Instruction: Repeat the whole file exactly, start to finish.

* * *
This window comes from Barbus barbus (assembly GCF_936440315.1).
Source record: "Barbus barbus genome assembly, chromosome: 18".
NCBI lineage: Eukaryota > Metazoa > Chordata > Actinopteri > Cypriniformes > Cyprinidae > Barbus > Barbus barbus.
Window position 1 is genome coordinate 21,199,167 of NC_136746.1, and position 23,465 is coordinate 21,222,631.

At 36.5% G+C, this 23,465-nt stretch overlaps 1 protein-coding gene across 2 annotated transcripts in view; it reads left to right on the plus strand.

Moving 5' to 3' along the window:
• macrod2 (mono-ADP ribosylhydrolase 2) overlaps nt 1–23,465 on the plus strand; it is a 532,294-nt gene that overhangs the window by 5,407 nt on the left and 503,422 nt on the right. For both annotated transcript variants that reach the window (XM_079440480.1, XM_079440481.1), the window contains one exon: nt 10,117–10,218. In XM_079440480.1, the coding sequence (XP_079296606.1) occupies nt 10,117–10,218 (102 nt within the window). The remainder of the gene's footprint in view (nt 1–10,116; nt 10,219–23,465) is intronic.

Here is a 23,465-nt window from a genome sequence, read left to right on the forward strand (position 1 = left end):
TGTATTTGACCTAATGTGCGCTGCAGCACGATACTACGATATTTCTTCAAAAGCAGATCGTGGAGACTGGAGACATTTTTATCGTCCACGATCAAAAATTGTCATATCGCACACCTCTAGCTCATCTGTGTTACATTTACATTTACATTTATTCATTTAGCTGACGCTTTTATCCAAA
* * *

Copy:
This window comes from Barbus barbus (assembly GCF_936440315.1).
Source record: "Barbus barbus genome assembly, chromosome: 18".
NCBI lineage: Eukaryota > Metazoa > Chordata > Actinopteri > Cypriniformes > Cyprinidae > Barbus > Barbus barbus.
Window position 1 is genome coordinate 21,199,167 of NC_136746.1, and position 23,465 is coordinate 21,222,631.

At 36.5% G+C, this 23,465-nt stretch overlaps 1 protein-coding gene across 2 annotated transcripts in view; it reads left to right on the plus strand.

Moving 5' to 3' along the window:
• macrod2 (mono-ADP ribosylhydrolase 2) overlaps nt 1–23,465 on the plus strand; it is a 532,294-nt gene that overhangs the window by 5,407 nt on the left and 503,422 nt on the right. For both annotated transcript variants that reach the window (XM_079440480.1, XM_079440481.1), the window contains one exon: nt 10,117–10,218. In XM_079440480.1, the coding sequence (XP_079296606.1) occupies nt 10,117–10,218 (102 nt within the window). The remainder of the gene's footprint in view (nt 1–10,116; nt 10,219–23,465) is intronic.

Here is a 23,465-nt window from a genome sequence, read left to right on the forward strand (position 1 = left end):
TGTATTTGACCTAATGTGCGCTGCAGCACGATACTACGATATTTCTTCAAAAGCAGATCGTGGAGACTGGAGACATTTTTATCGTCCACGATCAAAAATTGTCATATCGCACACCTCTAGCTCATCTGTGTTACATTTACATTTACATTTATTCATTTAGCTGACGCTTTTATCCAAA